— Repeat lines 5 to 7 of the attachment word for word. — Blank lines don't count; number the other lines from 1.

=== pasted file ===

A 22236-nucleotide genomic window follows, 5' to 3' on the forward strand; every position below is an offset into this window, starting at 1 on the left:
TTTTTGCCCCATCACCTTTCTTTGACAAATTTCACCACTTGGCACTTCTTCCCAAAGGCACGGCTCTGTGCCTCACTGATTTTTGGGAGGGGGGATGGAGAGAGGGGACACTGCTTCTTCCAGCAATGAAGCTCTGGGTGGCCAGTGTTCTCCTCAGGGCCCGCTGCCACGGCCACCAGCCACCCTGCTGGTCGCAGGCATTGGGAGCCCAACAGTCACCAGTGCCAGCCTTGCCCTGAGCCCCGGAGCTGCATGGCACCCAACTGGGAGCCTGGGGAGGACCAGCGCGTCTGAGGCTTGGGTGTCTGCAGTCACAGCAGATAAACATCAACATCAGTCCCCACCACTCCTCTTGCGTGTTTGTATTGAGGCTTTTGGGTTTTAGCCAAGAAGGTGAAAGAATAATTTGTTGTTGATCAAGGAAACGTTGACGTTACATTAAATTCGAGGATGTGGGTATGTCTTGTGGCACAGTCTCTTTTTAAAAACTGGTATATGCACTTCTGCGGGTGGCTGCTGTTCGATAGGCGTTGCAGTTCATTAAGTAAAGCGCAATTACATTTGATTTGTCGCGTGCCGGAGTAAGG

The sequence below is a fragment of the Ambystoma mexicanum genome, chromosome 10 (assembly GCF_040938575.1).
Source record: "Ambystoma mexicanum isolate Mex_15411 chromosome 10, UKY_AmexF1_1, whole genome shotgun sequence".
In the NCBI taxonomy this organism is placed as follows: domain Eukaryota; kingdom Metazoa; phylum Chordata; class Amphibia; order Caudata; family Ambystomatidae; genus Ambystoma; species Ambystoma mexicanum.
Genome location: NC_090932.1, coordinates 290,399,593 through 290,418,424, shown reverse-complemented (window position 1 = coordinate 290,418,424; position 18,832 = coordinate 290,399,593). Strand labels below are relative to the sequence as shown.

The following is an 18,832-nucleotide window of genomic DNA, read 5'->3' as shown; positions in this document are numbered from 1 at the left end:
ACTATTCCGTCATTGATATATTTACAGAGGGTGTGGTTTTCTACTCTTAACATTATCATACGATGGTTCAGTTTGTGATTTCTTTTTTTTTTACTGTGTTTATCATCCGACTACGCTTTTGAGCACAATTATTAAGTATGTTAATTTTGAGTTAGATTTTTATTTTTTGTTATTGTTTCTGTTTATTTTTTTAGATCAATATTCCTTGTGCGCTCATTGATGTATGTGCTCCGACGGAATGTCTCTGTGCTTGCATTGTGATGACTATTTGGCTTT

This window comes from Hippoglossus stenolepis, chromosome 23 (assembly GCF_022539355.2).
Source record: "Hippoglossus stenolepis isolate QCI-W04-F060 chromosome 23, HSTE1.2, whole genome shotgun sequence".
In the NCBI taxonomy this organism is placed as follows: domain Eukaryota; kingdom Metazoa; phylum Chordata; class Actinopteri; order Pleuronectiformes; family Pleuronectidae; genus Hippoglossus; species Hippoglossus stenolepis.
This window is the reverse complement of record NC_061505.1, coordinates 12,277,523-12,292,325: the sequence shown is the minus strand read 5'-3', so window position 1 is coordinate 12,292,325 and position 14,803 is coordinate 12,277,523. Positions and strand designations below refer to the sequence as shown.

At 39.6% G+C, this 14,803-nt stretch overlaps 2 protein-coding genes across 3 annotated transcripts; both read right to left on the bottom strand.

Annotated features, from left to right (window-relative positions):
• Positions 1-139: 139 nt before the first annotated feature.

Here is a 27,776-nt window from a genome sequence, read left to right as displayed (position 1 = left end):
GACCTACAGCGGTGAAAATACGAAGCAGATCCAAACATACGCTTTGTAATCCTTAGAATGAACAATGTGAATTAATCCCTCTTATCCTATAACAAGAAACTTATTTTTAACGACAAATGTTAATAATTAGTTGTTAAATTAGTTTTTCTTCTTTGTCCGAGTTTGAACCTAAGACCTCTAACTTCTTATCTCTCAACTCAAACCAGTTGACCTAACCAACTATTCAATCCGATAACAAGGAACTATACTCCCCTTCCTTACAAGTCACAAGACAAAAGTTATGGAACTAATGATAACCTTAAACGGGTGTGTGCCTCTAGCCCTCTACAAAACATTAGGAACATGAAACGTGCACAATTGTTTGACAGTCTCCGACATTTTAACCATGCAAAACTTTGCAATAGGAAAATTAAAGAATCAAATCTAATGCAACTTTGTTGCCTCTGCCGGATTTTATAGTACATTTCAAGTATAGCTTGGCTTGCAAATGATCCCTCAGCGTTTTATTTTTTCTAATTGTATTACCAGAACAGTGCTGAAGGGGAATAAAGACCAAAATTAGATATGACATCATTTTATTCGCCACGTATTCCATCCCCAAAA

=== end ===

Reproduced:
In the NCBI taxonomy this organism is placed as follows: domain Eukaryota; kingdom Metazoa; phylum Chordata; class Amphibia; order Caudata; family Ambystomatidae; genus Ambystoma; species Ambystoma mexicanum.
Genome location: NC_090932.1, coordinates 290,399,593 through 290,418,424, shown reverse-complemented (window position 1 = coordinate 290,418,424; position 18,832 = coordinate 290,399,593). Strand labels below are relative to the sequence as shown.

The following is an 18,832-nucleotide window of genomic DNA, read 5'->3' as shown; positions in this document are numbered from 1 at the left end: